When he finally got through, he played it coy for a little while before sharing the good news — which was followed by excited shouting and tears.
That moment was the culmination of a lot of hard work and sacrifice from the entire Wisdom family.
“In college, my coach would be like, ‘I don’t have to tell you what to do because your mom yells at you from the stands anyways. If you swing at a bad pitch, your mom’s gonna yell at you, not me,'” Wisdom said. “I don’t think she ever missed a game growing up. She knew me, she knew my playing style, she knew my brother’s playing style. She knew us.
“There’s no better coach than someone who sees you every single day. She knew what was going on, if it was going bad or if it was going good.”
Justin Steele made his MLB debut early last season. The Cubs called him up from the alternate site to Milwaukee on short notice so Steele’s parents weren’t able to make it in time for his April 12 appearance.
But they were in town for the following day and Steele pitched on the 14th in Milwaukee.
“You work your whole life to get somewhere and she was there every step of the way,” Steele said of his mom, Nicki. “For it to finally come true, it’s a big moment for both of us. Definitely some happy tears.”
Steele grew up in Mississippi and was drafted by the Cubs in the 5th round in 2014. He’s grown up in this organization but he hasn’t forgotten where he came from and who helped him get here.
“She drove me all over the country for showcases and took me to all my ball tournaments growing up,” Steele said. “She was always there and my No. 1 fan. All the credit to her. Without her, I wouldn’t be able to be here and wouldn’t have the opportunity. My mom’s very special to me.”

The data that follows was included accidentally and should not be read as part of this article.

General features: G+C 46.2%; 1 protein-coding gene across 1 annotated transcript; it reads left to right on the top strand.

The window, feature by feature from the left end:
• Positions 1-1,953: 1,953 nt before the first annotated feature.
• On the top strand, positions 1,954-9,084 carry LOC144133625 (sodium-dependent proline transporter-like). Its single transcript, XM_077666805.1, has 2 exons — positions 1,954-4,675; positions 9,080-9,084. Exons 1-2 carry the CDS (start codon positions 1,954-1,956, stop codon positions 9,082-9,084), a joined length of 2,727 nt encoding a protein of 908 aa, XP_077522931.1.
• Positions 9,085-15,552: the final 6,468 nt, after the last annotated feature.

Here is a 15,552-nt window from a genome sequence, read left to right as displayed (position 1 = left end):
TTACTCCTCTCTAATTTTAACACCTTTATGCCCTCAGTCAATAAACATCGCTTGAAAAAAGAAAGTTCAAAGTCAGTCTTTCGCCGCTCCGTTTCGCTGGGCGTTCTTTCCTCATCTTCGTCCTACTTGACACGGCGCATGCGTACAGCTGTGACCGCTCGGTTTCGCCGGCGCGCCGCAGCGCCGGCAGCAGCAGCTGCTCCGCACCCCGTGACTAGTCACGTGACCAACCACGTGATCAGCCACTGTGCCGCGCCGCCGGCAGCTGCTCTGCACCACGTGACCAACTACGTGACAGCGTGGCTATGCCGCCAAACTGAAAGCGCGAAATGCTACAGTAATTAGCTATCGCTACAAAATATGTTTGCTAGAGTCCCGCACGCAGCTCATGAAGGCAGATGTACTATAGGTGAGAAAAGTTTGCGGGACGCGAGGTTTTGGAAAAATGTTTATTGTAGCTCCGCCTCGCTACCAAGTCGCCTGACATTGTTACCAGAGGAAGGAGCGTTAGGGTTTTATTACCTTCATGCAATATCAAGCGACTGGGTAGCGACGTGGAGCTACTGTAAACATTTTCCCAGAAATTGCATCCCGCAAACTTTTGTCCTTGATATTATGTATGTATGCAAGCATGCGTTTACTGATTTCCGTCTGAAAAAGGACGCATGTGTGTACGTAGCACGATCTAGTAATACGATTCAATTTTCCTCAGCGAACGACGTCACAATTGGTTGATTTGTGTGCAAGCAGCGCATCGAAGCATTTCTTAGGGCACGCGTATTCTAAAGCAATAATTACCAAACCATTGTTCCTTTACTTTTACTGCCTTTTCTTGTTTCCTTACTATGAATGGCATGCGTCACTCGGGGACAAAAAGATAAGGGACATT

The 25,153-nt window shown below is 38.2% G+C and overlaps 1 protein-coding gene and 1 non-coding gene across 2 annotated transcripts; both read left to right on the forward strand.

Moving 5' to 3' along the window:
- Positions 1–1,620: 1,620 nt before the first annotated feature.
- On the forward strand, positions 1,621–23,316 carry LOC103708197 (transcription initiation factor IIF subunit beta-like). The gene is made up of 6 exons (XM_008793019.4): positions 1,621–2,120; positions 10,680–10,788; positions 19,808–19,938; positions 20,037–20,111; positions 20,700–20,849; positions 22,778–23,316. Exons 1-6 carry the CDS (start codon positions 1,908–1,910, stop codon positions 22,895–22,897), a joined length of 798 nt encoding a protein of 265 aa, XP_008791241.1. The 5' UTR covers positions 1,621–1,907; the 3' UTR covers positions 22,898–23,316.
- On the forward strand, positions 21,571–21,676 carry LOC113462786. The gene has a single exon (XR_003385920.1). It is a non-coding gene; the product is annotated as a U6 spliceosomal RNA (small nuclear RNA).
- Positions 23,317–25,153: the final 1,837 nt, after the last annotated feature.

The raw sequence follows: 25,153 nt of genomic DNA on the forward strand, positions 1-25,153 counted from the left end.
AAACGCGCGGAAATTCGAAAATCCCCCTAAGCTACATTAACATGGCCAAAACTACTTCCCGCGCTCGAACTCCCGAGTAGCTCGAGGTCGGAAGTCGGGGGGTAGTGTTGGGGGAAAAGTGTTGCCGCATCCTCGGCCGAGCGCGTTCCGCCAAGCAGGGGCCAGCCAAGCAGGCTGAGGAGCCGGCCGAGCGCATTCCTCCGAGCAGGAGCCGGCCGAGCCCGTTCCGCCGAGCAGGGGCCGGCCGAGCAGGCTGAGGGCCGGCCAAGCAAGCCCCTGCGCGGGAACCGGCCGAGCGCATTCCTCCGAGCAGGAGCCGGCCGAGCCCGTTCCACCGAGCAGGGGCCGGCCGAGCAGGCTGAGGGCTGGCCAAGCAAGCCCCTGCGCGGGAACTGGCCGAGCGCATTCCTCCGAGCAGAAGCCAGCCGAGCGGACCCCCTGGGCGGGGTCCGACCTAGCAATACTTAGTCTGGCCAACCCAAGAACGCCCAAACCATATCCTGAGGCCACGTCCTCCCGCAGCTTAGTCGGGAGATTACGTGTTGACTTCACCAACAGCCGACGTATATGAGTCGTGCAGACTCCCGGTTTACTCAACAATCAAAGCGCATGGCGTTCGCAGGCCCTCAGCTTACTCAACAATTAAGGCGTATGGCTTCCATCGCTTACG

Steele paused and then reiterated:
“Like, I would not be here without her.”
Nicki is able to pop in and out throughout the season to watch Steele pitch. He said she’s as supportive as ever, even if it’s sometimes from afar. She texts and calls regularly and relays all the messages from friends and family members back home.
View this post on Instagram
Mother’s Day can be an emotional time for Steele’s teammate, Mychal Givens.
The veteran reliever was raised by his great-grandmother, Liduvina Padilla. She passed away two winters ago at the age of 93.
“This will be the second Mother’s Day,” Givens said. “[I think about her] always. Everything I’ve done in my career is pretty much impacted because of her.”
Givens’ mom had him at a young age, so Padilla became the maternal figure in his life. She was the driving force behind Givens’ baseball career.
Padilla was born in Puerto Rico in 1928 and watched Roberto Clemente and Jackie Robinson become influential figures in baseball history.
“She was old school and raised me to be old school,” Givens said. “They kinda put me out there [on the baseball field] to see how I liked it and influenced me to stay in it. She always supported me in everything I did.
“She stepped in to raise me to get where I’m at. To be a good human being, good baseball player and good person in the community.”